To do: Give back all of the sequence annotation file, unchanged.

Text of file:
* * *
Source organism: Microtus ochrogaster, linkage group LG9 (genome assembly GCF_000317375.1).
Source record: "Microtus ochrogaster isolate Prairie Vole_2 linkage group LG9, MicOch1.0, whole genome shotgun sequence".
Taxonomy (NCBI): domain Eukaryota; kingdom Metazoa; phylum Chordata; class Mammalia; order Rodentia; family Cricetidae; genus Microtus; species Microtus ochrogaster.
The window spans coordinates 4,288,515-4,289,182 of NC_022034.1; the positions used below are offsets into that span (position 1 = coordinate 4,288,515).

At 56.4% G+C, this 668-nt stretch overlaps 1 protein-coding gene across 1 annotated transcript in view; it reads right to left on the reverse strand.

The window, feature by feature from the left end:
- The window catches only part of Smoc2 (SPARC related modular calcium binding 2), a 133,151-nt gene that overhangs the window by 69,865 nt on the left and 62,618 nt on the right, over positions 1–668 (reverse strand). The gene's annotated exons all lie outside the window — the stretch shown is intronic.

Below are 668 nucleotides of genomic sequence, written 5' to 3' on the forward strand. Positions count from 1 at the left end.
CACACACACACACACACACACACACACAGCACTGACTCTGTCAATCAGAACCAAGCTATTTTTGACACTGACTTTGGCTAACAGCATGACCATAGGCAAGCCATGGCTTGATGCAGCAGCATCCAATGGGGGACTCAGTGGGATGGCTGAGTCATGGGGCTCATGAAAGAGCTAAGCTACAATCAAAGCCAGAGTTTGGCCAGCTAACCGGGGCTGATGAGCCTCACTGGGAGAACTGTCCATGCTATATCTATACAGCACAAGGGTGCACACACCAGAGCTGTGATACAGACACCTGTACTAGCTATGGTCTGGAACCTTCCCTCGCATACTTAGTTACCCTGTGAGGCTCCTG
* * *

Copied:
Source organism: Microtus ochrogaster, linkage group LG9 (genome assembly GCF_000317375.1).
Source record: "Microtus ochrogaster isolate Prairie Vole_2 linkage group LG9, MicOch1.0, whole genome shotgun sequence".
Taxonomy (NCBI): domain Eukaryota; kingdom Metazoa; phylum Chordata; class Mammalia; order Rodentia; family Cricetidae; genus Microtus; species Microtus ochrogaster.
The window spans coordinates 4,288,515-4,289,182 of NC_022034.1; the positions used below are offsets into that span (position 1 = coordinate 4,288,515).

At 56.4% G+C, this 668-nt stretch overlaps 1 protein-coding gene across 1 annotated transcript in view; it reads right to left on the reverse strand.

The window, feature by feature from the left end:
- The window catches only part of Smoc2 (SPARC related modular calcium binding 2), a 133,151-nt gene that overhangs the window by 69,865 nt on the left and 62,618 nt on the right, over positions 1–668 (reverse strand). The gene's annotated exons all lie outside the window — the stretch shown is intronic.

Below are 668 nucleotides of genomic sequence, written 5' to 3' on the forward strand. Positions count from 1 at the left end.
CACACACACACACACACACACACACACAGCACTGACTCTGTCAATCAGAACCAAGCTATTTTTGACACTGACTTTGGCTAACAGCATGACCATAGGCAAGCCATGGCTTGATGCAGCAGCATCCAATGGGGGACTCAGTGGGATGGCTGAGTCATGGGGCTCATGAAAGAGCTAAGCTACAATCAAAGCCAGAGTTTGGCCAGCTAACCGGGGCTGATGAGCCTCACTGGGAGAACTGTCCATGCTATATCTATACAGCACAAGGGTGCACACACCAGAGCTGTGATACAGACACCTGTACTAGCTATGGTCTGGAACCTTCCCTCGCATACTTAGTTACCCTGTGAGGCTCCTG